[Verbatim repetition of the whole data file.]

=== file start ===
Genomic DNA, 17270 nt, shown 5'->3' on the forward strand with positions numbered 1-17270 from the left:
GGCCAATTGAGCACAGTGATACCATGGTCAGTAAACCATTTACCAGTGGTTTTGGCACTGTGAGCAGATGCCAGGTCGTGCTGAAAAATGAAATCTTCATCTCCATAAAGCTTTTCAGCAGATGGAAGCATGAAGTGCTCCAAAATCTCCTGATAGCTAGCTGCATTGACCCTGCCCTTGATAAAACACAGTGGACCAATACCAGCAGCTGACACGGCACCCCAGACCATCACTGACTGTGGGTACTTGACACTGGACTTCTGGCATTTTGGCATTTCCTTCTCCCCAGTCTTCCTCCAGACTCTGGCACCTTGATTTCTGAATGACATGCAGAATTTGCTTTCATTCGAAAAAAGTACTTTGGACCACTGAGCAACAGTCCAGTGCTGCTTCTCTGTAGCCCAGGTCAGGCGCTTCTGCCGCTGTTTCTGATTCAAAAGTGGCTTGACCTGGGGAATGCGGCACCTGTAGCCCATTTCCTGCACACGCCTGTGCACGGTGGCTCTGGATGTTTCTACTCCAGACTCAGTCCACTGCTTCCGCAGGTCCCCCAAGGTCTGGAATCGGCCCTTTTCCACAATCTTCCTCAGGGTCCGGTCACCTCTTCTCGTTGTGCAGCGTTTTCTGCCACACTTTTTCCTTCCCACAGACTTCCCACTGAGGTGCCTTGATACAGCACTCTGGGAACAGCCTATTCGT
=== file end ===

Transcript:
Genomic DNA, 17270 nt, shown 5'->3' on the forward strand with positions numbered 1-17270 from the left:
GGCCAATTGAGCACAGTGATACCATGGTCAGTAAACCATTTACCAGTGGTTTTGGCACTGTGAGCAGATGCCAGGTCGTGCTGAAAAATGAAATCTTCATCTCCATAAAGCTTTTCAGCAGATGGAAGCATGAAGTGCTCCAAAATCTCCTGATAGCTAGCTGCATTGACCCTGCCCTTGATAAAACACAGTGGACCAATACCAGCAGCTGACACGGCACCCCAGACCATCACTGACTGTGGGTACTTGACACTGGACTTCTGGCATTTTGGCATTTCCTTCTCCCCAGTCTTCCTCCAGACTCTGGCACCTTGATTTCTGAATGACATGCAGAATTTGCTTTCATTCGAAAAAAGTACTTTGGACCACTGAGCAACAGTCCAGTGCTGCTTCTCTGTAGCCCAGGTCAGGCGCTTCTGCCGCTGTTTCTGATTCAAAAGTGGCTTGACCTGGGGAATGCGGCACCTGTAGCCCATTTCCTGCACACGCCTGTGCACGGTGGCTCTGGATGTTTCTACTCCAGACTCAGTCCACTGCTTCCGCAGGTCCCCCAAGGTCTGGAATCGGCCCTTTTCCACAATCTTCCTCAGGGTCCGGTCACCTCTTCTCGTTGTGCAGCGTTTTCTGCCACACTTTTTCCTTCCCACAGACTTCCCACTGAGGTGCCTTGATACAGCACTCTGGGAACAGCCTATTCGT